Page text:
Sharia laws dictate everything in the world of Islam. They tell people what they’re allowed to do and what they’re forbidden from doing. The set of rules and regulations was formulated in the 6th and 7th centuries in a world much different from that of today. Yet in over 1,000 years, not a single law has been questioned or changed. Additionally, Arab Muslims are encouraged to self-police each other – even between family members – handing down personal punishments when loved ones act, speak, or even dress inappropriately. The most obvious and outward symbol of sharia is the burqa.
The Quran tells both genders to ‘avert’ their eyes and dress ‘modestly.’ However, it doesn’t mention the specifics behind what exactly signifies a modest wardrobe, leaving each individual Arab subculture to make it up as they go. Depending on the country, the laws regarding this modest ‘covering’ vary from requiring women to wear a simple headscarf, called a hijab, to being completely veiled from head to toe whenever outside their home. In Saudi Arabia, they have to even cover their eyes.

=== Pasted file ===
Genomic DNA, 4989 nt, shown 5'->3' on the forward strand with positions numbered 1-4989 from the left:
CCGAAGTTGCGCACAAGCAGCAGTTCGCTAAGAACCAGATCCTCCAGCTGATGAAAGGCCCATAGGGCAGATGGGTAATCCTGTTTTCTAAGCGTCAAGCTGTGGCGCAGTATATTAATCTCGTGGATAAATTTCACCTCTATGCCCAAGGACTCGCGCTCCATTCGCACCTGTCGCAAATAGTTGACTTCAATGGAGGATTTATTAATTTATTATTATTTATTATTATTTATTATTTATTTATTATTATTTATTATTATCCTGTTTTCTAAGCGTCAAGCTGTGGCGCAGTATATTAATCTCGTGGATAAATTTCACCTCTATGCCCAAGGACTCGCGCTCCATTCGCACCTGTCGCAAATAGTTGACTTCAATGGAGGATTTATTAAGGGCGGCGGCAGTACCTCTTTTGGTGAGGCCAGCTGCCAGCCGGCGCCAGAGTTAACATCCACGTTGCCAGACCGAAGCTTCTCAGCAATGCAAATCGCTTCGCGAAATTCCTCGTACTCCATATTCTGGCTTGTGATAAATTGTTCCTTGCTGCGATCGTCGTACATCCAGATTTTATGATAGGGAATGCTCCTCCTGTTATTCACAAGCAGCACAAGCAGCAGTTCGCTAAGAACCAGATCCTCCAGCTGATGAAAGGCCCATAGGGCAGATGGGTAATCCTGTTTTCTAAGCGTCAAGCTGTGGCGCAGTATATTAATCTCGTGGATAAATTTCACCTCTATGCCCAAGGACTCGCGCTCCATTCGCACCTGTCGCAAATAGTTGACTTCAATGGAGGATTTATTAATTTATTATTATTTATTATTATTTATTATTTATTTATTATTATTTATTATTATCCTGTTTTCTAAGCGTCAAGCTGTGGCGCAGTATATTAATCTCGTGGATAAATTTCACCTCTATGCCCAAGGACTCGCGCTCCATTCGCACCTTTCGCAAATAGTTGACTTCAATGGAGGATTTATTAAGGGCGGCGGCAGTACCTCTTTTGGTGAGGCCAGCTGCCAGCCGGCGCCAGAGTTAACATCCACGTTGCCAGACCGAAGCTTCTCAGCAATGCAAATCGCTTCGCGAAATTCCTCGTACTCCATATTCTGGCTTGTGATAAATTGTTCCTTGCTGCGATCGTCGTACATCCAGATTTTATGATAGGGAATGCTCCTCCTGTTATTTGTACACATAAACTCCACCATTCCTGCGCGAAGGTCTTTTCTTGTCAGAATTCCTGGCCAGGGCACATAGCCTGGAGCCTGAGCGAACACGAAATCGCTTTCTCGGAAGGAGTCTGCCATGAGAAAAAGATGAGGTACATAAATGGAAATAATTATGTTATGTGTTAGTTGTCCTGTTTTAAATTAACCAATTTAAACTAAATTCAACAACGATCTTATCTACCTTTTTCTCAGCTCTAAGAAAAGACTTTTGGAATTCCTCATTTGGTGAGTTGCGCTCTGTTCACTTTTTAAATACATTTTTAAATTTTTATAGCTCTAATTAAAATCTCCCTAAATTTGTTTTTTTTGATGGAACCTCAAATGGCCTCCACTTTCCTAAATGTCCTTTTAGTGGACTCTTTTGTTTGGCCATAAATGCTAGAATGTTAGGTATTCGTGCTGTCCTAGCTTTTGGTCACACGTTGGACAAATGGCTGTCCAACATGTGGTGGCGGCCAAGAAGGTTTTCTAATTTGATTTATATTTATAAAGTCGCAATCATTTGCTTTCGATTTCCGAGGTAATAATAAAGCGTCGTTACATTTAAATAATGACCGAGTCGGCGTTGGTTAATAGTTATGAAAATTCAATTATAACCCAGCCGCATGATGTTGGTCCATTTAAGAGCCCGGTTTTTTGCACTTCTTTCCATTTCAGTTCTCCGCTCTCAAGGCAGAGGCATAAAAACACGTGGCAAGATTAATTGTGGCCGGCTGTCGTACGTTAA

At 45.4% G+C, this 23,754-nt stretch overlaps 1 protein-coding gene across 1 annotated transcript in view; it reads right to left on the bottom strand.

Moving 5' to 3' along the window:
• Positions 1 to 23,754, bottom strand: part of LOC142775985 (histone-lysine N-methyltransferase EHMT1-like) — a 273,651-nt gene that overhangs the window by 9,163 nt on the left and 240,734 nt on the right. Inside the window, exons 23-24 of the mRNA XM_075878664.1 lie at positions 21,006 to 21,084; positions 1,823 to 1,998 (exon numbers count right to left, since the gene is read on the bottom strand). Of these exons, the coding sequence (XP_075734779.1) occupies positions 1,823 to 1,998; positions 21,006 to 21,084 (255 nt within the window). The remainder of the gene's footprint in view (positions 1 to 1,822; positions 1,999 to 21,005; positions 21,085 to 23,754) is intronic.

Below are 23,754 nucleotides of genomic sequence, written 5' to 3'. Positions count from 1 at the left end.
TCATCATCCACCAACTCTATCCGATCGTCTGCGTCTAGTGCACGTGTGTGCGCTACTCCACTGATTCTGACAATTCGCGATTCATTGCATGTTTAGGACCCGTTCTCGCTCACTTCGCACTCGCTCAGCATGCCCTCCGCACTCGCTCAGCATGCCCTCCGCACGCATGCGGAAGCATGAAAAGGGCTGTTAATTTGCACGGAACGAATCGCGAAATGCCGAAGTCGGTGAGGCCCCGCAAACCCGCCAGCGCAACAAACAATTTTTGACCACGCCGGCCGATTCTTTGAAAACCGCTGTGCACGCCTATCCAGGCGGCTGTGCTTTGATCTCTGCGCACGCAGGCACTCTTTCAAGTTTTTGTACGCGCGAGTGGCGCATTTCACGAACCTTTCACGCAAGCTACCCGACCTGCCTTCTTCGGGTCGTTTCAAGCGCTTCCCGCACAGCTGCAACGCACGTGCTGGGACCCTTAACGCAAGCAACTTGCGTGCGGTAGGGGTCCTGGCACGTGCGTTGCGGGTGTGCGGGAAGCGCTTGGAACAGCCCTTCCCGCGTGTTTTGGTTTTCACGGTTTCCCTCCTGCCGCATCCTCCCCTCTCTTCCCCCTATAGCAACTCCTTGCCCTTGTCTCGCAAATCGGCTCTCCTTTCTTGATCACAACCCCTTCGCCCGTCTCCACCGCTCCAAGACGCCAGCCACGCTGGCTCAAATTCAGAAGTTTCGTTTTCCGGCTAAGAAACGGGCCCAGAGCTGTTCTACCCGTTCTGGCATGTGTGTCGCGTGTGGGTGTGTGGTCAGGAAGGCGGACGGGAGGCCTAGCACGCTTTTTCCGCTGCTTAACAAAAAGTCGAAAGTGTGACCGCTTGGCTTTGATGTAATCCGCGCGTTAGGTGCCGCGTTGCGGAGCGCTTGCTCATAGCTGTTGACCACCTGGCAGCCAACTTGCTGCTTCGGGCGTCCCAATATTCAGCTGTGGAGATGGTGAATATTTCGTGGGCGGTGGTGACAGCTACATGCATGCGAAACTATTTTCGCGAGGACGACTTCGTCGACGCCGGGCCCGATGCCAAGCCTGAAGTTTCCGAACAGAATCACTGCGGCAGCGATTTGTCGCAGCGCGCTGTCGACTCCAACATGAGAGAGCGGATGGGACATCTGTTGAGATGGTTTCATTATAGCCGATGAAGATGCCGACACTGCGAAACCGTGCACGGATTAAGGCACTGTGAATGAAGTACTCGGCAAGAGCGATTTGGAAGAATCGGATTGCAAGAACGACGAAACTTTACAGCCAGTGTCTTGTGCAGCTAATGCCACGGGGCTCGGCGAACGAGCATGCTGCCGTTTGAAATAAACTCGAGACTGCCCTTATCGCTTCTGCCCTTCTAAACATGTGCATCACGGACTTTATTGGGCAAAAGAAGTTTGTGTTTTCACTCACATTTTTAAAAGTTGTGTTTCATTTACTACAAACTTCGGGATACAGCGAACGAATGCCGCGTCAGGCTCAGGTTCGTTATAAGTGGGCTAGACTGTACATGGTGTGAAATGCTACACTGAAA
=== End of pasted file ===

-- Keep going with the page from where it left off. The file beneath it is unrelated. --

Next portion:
Jen, my wife, wore a hijab whenever she wanted to visit a mosque. She told me that she experienced an instant feeling of shame as soon as she was out on the streets. She felt her eyes being tugged toward the ground. One the one occasion, she inadvertently made eye contact with a man in a park. He subsequently harassed her for an hour, repeating the word ‘sex’ over and over. She just didn’t realize what smiling and being a friendly American would mean in this culture of women’s oppression. In hindsight, I feel like she was lucky he didn’t try to abduct or rape her. I shudder at the thought.
From country to country, even from city to city, the percentage of women who feel the need to cover changes. But if women choose to wear one (or are forced to), they always wear it. Always. They never take it off in public, even to go swimming! In Tunisia and Turkiye, for example, the larger cities are swarming with uncovered women in Western style clothing. Travel to the smaller desert villages and you won’t see any women uncovered. And in conservative nations like Saudi Arabia, Yemen, and Afghanistan, women aren’t allowed to be uncovered – it’s illegal and punishable by lashings and beatings.
It’s all because of sharia, a system of rules that allows for husbands to beat their wives (providing they don’t draw blood or hit them in the face, marking up their beauty).